CES 2012 Las Vegas, Nevada – One of our late night CES appointments was to the MSI suite. Although we have worked with MSI a lot in the past in the last few months they have undergone some internal restructuring. This has been kept off of the net for the most part, but in the end will be a very good thing for MSI. We expect to hear a lot more from them in the coming months.
Manufacturers of hardware components are not expecting a significant recovery of the PC market over the next year. Asus and Gigabyte, both leading manufacturer of motherboards, have said that in 2013 they expect an equal or slightly lower number of deliveries of motherboards than was the case this year.
When Lynnfield launched with its built in PCIe controller the motherboard makers of the world collectively groaned. They began to wonder how in the world they were going to run everything they want to put onto their motherboards with the limited number of PCIe lanes that were provided. The answer to this solution was simple, use a bridge chip… the problem was that there were not many that were up to the job. One of these companies that quickly became synonymous with high-performance motherboards was PLX. We first saw these on Asus motherboards (the P55 motherboards) and the system simply worked. Since then many more motherboard makers have adopted them and come to reply on PLX to keep things moving.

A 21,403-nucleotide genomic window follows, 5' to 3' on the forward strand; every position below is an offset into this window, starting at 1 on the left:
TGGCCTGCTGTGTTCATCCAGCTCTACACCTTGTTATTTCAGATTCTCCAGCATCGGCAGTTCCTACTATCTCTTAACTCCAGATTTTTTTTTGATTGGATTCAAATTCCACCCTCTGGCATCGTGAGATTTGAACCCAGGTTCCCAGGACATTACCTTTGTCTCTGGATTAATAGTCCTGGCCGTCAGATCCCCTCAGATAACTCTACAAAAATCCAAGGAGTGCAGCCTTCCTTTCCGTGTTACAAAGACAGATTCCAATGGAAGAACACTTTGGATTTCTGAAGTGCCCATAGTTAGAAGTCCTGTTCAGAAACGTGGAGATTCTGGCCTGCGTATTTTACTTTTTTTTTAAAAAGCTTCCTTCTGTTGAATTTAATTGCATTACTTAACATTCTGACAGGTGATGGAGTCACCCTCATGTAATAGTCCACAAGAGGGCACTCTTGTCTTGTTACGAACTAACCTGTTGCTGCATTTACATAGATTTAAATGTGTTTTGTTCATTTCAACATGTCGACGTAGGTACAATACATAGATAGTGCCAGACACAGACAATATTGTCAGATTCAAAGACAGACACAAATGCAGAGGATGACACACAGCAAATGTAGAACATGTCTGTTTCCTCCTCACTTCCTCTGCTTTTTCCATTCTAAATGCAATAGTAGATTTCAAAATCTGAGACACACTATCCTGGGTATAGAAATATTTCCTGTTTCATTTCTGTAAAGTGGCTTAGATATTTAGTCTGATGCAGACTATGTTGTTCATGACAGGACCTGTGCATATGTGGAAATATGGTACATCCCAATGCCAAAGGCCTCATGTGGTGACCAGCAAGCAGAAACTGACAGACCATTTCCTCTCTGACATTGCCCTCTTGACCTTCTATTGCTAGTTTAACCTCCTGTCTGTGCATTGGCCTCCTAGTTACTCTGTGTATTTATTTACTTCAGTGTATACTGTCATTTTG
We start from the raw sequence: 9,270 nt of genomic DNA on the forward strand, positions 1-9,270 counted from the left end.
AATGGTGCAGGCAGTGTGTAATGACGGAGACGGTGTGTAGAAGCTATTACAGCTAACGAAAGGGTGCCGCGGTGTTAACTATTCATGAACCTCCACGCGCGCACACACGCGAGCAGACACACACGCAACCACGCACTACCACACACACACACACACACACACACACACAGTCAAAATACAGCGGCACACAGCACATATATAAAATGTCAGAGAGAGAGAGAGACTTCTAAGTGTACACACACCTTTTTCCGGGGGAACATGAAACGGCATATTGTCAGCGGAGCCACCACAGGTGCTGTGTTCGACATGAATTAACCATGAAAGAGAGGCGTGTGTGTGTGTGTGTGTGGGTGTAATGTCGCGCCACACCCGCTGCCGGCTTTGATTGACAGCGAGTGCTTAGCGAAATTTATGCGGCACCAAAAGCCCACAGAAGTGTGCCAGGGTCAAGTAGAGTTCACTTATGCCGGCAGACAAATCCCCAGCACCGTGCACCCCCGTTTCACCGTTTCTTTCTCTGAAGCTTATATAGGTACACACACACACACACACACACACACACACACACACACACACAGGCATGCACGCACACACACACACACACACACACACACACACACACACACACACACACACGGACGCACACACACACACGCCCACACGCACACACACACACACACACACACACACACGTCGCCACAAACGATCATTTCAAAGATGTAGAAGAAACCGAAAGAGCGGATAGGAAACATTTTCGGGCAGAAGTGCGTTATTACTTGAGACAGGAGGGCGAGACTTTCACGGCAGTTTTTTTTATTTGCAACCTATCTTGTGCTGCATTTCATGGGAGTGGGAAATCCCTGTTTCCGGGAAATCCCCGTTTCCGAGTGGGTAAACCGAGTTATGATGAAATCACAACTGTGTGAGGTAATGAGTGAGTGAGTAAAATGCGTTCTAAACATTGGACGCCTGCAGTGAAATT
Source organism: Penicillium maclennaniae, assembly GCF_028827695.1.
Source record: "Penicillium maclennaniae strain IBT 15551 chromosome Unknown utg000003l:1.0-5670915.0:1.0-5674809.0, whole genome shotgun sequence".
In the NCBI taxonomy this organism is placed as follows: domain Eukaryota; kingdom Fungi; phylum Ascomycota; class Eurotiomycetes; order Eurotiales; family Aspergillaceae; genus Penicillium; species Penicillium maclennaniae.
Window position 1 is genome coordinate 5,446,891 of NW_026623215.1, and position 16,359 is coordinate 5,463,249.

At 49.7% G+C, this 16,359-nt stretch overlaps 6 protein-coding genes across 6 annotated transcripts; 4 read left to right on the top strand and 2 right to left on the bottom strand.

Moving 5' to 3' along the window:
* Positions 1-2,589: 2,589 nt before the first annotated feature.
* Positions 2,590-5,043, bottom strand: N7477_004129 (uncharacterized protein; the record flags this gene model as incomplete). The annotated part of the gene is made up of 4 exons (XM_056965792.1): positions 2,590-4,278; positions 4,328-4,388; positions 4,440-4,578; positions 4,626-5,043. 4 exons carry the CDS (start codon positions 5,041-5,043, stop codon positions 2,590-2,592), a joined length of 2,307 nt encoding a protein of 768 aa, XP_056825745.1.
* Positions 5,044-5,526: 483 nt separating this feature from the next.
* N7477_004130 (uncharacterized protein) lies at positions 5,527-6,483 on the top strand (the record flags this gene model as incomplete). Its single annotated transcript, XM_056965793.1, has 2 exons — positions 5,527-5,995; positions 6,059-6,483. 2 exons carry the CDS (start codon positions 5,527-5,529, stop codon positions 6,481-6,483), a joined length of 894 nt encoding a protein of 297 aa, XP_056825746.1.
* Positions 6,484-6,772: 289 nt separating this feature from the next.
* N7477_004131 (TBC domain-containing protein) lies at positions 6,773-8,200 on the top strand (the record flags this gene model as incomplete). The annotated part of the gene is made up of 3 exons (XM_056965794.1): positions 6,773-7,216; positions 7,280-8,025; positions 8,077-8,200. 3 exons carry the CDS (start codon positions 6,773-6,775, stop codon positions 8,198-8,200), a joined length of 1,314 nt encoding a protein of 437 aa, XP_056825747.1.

CES 2012, Las Vegas, Nevada – We found Asus in the Trump Tower near the top of the building. I honestly think they had the entire floor up there, but we were only there to see a small portion of what Asus has to offer to the consumer. Asus, as most of you know already is one of the leading manufacturers of computer components. They also have their own channel marketing team and make quite a bit more than just motherboards, GPUs, Audio cards and networking gear.
When I hear the name of nVidia’s next-gen GPU code named Kepler all I can hear is Cave Johnson from Portal 2 saying, “Now if you're part of control group Kepler-7, we planted a tiny microchip, about the size of a postcard, into your skull.” It is interesting in that Kepler is supposed to be nVidia’s 28nm GPU offering. True a 28nm GPU is a lot smaller than a post card but the other half of Cave Johnson’s statement does seem to have some very nVidia parallels… “Most likely you've forgotten it's even there, but if it starts vibrating and beeping during this next test let us know, because that means it's about to hit about 500 degrees so we're gonna need to go ahead and get that out of you pretty fast.”
Now, I am saying this with humor, but we have seen some rather hot GPUs from nVidia over the years. If Kepler has the same issues that Fermi had then the first run could be quite the space heater. Of course, if you ask the typical gamer they will more than likely tell you that they do not care as much about the heat as long as the FPS is through the roof.